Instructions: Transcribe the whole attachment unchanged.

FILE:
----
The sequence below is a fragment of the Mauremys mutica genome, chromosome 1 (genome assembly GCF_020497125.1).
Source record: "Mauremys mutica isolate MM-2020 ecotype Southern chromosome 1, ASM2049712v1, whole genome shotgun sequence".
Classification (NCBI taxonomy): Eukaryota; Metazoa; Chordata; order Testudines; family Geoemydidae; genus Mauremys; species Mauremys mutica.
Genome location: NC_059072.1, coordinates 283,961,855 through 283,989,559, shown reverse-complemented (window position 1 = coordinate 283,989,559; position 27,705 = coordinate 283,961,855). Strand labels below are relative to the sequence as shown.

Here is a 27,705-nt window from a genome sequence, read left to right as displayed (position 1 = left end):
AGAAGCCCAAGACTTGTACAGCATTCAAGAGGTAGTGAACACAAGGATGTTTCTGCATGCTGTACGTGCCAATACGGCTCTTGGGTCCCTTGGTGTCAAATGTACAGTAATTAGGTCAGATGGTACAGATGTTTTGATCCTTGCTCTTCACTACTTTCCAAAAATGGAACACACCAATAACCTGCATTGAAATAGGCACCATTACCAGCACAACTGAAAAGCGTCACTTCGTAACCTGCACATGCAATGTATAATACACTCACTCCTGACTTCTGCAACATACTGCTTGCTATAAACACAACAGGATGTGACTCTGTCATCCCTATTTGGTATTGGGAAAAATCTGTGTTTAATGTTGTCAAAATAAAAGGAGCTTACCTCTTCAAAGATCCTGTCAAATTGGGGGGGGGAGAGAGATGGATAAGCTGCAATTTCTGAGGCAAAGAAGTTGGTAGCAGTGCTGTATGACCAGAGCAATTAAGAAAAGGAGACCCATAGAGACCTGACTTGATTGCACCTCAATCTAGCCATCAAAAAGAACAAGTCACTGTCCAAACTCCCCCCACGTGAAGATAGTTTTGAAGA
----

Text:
The sequence below is a fragment of the Mauremys mutica genome, chromosome 1 (genome assembly GCF_020497125.1).
Source record: "Mauremys mutica isolate MM-2020 ecotype Southern chromosome 1, ASM2049712v1, whole genome shotgun sequence".
Classification (NCBI taxonomy): Eukaryota; Metazoa; Chordata; order Testudines; family Geoemydidae; genus Mauremys; species Mauremys mutica.
Genome location: NC_059072.1, coordinates 283,961,855 through 283,989,559, shown reverse-complemented (window position 1 = coordinate 283,989,559; position 27,705 = coordinate 283,961,855). Strand labels below are relative to the sequence as shown.

Here is a 27,705-nt window from a genome sequence, read left to right as displayed (position 1 = left end):
AGAAGCCCAAGACTTGTACAGCATTCAAGAGGTAGTGAACACAAGGATGTTTCTGCATGCTGTACGTGCCAATACGGCTCTTGGGTCCCTTGGTGTCAAATGTACAGTAATTAGGTCAGATGGTACAGATGTTTTGATCCTTGCTCTTCACTACTTTCCAAAAATGGAACACACCAATAACCTGCATTGAAATAGGCACCATTACCAGCACAACTGAAAAGCGTCACTTCGTAACCTGCACATGCAATGTATAATACACTCACTCCTGACTTCTGCAACATACTGCTTGCTATAAACACAACAGGATGTGACTCTGTCATCCCTATTTGGTATTGGGAAAAATCTGTGTTTAATGTTGTCAAAATAAAAGGAGCTTACCTCTTCAAAGATCCTGTCAAATTGGGGGGGGGAGAGAGATGGATAAGCTGCAATTTCTGAGGCAAAGAAGTTGGTAGCAGTGCTGTATGACCAGAGCAATTAAGAAAAGGAGACCCATAGAGACCTGACTTGATTGCACCTCAATCTAGCCATCAAAAAGAACAAGTCACTGTCCAAACTCCCCCCACGTGAAGATAGTTTTGAAGA